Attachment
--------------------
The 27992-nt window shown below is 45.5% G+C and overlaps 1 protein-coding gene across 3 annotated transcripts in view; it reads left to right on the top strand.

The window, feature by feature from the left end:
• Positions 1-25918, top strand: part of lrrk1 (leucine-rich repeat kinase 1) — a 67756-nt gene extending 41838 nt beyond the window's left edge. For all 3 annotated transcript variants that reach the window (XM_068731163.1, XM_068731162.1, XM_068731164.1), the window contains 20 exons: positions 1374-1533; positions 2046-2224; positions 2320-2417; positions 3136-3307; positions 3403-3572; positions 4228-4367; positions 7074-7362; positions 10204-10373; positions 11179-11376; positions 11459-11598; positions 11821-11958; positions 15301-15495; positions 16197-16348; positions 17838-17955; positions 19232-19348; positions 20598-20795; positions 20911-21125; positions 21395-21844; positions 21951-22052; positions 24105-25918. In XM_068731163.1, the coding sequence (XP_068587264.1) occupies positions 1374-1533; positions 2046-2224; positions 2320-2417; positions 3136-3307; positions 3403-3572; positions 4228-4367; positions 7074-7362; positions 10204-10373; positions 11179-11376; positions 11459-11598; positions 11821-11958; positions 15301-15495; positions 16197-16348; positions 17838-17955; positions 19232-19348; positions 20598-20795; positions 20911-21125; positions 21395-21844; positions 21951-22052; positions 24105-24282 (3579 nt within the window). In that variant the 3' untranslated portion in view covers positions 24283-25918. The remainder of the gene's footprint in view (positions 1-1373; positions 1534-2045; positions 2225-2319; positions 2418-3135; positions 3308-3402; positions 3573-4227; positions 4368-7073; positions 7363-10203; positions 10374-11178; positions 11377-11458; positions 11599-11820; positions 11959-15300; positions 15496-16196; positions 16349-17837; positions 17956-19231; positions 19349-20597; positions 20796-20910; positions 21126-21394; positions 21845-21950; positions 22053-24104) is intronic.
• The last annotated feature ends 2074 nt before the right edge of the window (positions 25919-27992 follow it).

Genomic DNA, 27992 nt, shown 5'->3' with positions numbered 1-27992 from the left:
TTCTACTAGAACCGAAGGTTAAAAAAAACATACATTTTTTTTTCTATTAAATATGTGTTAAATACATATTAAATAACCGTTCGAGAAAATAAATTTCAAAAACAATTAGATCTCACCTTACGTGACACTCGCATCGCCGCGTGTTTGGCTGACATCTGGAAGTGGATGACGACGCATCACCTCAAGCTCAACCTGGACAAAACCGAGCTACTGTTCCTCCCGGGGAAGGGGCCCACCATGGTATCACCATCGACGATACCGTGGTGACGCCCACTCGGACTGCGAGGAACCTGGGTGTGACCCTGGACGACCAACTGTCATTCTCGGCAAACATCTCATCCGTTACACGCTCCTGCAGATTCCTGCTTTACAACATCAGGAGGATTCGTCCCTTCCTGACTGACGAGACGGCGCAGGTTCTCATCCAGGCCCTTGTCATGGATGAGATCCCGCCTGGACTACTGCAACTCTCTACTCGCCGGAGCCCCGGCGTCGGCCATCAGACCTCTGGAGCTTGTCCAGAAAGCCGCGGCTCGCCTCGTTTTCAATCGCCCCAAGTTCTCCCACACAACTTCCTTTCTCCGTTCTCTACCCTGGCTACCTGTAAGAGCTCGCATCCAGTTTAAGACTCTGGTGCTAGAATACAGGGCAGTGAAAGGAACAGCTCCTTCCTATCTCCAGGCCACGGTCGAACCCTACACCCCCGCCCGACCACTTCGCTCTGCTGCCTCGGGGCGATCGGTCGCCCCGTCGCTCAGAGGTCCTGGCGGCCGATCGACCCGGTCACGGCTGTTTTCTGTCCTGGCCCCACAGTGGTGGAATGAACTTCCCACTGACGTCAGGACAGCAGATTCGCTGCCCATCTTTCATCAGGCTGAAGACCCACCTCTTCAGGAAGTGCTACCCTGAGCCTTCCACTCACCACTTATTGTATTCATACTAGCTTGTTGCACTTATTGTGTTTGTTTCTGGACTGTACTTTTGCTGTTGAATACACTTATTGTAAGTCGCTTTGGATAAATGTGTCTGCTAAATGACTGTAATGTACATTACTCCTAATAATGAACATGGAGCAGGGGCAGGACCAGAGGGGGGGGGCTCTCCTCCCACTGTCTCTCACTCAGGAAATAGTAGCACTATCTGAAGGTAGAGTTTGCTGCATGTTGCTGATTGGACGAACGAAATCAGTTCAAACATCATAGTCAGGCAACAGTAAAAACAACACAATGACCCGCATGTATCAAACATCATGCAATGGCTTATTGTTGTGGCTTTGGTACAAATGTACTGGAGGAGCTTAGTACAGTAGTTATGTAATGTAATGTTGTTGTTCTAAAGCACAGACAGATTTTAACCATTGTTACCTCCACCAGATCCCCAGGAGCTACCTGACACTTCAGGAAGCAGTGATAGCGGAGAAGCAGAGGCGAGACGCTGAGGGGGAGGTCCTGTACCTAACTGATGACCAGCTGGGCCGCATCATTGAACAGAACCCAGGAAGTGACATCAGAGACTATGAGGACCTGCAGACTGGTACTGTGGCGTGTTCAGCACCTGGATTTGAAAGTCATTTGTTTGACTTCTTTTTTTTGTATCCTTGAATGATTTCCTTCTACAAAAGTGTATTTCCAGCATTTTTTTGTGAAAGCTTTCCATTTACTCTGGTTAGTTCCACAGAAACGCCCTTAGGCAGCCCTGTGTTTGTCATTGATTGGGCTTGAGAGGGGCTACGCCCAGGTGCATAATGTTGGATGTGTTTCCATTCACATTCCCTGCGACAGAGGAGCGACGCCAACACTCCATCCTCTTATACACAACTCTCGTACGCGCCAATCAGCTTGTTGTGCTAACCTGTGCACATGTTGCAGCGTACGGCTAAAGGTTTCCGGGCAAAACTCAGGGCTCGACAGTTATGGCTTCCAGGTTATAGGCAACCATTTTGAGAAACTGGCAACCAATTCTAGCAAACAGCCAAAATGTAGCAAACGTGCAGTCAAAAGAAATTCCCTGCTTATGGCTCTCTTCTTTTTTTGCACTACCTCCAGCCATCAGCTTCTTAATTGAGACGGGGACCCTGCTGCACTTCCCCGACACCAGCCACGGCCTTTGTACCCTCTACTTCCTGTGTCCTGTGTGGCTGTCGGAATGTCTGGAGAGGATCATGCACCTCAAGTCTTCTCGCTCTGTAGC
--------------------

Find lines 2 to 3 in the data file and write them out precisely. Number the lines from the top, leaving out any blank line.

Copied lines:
The window, feature by feature from the left end:
• Positions 1-25918, top strand: part of lrrk1 (leucine-rich repeat kinase 1) — a 67756-nt gene extending 41838 nt beyond the window's left edge. For all 3 annotated transcript variants that reach the window (XM_068731163.1, XM_068731162.1, XM_068731164.1), the window contains 20 exons: positions 1374-1533; positions 2046-2224; positions 2320-2417; positions 3136-3307; positions 3403-3572; positions 4228-4367; positions 7074-7362; positions 10204-10373; positions 11179-11376; positions 11459-11598; positions 11821-11958; positions 15301-15495; positions 16197-16348; positions 17838-17955; positions 19232-19348; positions 20598-20795; positions 20911-21125; positions 21395-21844; positions 21951-22052; positions 24105-25918. In XM_068731163.1, the coding sequence (XP_068587264.1) occupies positions 1374-1533; positions 2046-2224; positions 2320-2417; positions 3136-3307; positions 3403-3572; positions 4228-4367; positions 7074-7362; positions 10204-10373; positions 11179-11376; positions 11459-11598; positions 11821-11958; positions 15301-15495; positions 16197-16348; positions 17838-17955; positions 19232-19348; positions 20598-20795; positions 20911-21125; positions 21395-21844; positions 21951-22052; positions 24105-24282 (3579 nt within the window). In that variant the 3' untranslated portion in view covers positions 24283-25918. The remainder of the gene's footprint in view (positions 1-1373; positions 1534-2045; positions 2225-2319; positions 2418-3135; positions 3308-3402; positions 3573-4227; positions 4368-7073; positions 7363-10203; positions 10374-11178; positions 11377-11458; positions 11599-11820; positions 11959-15300; positions 15496-16196; positions 16349-17837; positions 17956-19231; positions 19349-20597; positions 20796-20910; positions 21126-21394; positions 21845-21950; positions 22053-24104) is intronic.